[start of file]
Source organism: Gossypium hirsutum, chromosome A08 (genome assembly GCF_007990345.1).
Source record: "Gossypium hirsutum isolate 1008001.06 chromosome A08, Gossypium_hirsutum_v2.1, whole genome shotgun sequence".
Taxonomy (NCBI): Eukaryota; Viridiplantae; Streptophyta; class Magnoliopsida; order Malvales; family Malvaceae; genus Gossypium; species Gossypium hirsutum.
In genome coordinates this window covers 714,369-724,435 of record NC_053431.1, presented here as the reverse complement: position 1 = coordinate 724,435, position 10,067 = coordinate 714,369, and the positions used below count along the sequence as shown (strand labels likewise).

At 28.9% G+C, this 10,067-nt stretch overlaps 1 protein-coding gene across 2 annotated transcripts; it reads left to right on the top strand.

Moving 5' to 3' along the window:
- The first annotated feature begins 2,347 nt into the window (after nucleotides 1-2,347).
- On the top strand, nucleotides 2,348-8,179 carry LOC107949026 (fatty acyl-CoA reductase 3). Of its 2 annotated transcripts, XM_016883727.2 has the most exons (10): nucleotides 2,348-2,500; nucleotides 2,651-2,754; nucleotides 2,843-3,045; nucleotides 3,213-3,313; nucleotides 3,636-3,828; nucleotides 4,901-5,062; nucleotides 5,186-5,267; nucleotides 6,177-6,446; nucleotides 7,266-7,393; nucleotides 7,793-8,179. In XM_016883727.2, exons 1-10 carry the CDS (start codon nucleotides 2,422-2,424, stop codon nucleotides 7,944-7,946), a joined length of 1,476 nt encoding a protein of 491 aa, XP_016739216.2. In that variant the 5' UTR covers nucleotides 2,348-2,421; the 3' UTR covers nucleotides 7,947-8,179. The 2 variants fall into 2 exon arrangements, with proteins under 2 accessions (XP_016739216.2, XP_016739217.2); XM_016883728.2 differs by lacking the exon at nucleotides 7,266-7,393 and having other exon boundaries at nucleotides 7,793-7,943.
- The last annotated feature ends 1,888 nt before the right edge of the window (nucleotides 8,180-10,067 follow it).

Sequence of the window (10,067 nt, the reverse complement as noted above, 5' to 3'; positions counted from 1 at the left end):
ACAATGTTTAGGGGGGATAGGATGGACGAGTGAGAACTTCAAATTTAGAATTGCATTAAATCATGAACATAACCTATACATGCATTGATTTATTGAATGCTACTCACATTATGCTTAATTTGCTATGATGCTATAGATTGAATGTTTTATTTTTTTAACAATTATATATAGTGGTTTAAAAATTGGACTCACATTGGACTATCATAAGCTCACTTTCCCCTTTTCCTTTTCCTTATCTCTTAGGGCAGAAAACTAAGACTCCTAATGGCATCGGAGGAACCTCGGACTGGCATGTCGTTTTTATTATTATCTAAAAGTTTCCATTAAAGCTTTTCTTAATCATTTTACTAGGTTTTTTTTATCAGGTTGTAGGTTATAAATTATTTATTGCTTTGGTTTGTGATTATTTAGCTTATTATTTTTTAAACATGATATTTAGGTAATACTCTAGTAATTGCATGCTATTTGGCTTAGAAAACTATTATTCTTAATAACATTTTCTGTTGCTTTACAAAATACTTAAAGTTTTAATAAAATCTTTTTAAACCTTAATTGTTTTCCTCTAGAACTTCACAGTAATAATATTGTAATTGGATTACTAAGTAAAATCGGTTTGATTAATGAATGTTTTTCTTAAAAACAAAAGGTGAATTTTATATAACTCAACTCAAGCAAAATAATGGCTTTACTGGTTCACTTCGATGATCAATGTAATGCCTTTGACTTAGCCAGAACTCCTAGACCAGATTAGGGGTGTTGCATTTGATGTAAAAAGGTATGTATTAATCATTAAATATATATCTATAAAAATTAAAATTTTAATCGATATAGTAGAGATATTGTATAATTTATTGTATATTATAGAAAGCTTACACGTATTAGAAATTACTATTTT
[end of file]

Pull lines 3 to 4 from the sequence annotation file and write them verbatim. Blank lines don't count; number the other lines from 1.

Taxonomy (NCBI): Eukaryota; Viridiplantae; Streptophyta; class Magnoliopsida; order Malvales; family Malvaceae; genus Gossypium; species Gossypium hirsutum.
In genome coordinates this window covers 714,369-724,435 of record NC_053431.1, presented here as the reverse complement: position 1 = coordinate 724,435, position 10,067 = coordinate 714,369, and the positions used below count along the sequence as shown (strand labels likewise).